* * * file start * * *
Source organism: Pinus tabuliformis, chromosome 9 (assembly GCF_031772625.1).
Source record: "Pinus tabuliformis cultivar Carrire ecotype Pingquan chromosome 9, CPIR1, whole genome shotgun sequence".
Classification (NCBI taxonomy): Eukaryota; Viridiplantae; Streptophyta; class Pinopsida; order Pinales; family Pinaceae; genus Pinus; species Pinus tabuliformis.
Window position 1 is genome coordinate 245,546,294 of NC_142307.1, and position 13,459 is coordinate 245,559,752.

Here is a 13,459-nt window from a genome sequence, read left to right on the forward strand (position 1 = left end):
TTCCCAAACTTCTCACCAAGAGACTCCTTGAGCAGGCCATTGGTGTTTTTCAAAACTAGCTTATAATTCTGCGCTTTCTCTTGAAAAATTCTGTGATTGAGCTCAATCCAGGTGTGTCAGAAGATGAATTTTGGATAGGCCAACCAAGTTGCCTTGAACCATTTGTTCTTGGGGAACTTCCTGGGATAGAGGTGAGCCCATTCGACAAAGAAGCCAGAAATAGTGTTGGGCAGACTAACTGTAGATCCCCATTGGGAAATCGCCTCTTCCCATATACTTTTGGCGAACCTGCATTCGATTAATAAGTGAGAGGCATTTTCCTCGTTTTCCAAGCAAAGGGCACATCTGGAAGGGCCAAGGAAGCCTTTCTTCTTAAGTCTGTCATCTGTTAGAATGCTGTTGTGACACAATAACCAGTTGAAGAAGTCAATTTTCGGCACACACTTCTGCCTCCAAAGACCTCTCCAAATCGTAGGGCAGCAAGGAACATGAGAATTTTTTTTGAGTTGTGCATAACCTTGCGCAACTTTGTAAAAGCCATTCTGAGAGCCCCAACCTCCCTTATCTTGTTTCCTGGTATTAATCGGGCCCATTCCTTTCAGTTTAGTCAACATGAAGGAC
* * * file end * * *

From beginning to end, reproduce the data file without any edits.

Source organism: Pinus tabuliformis, chromosome 9 (assembly GCF_031772625.1).
Source record: "Pinus tabuliformis cultivar Carrire ecotype Pingquan chromosome 9, CPIR1, whole genome shotgun sequence".
Classification (NCBI taxonomy): Eukaryota; Viridiplantae; Streptophyta; class Pinopsida; order Pinales; family Pinaceae; genus Pinus; species Pinus tabuliformis.
Window position 1 is genome coordinate 245,546,294 of NC_142307.1, and position 13,459 is coordinate 245,559,752.

Here is a 13,459-nt window from a genome sequence, read left to right on the forward strand (position 1 = left end):
TTCCCAAACTTCTCACCAAGAGACTCCTTGAGCAGGCCATTGGTGTTTTTCAAAACTAGCTTATAATTCTGCGCTTTCTCTTGAAAAATTCTGTGATTGAGCTCAATCCAGGTGTGTCAGAAGATGAATTTTGGATAGGCCAACCAAGTTGCCTTGAACCATTTGTTCTTGGGGAACTTCCTGGGATAGAGGTGAGCCCATTCGACAAAGAAGCCAGAAATAGTGTTGGGCAGACTAACTGTAGATCCCCATTGGGAAATCGCCTCTTCCCATATACTTTTGGCGAACCTGCATTCGATTAATAAGTGAGAGGCATTTTCCTCGTTTTCCAAGCAAAGGGCACATCTGGAAGGGCCAAGGAAGCCTTTCTTCTTAAGTCTGTCATCTGTTAGAATGCTGTTGTGACACAATAACCAGTTGAAGAAGTCAATTTTCGGCACACACTTCTGCCTCCAAAGACCTCTCCAAATCGTAGGGCAGCAAGGAACATGAGAATTTTTTTTGAGTTGTGCATAACCTTGCGCAACTTTGTAAAAGCCATTCTGAGAGCCCCAACCTCCCTTATCTTGTTTCCTGGTATTAATCGGGCCCATTCCTTTCAGTTTAGTCAACATGAAGGAC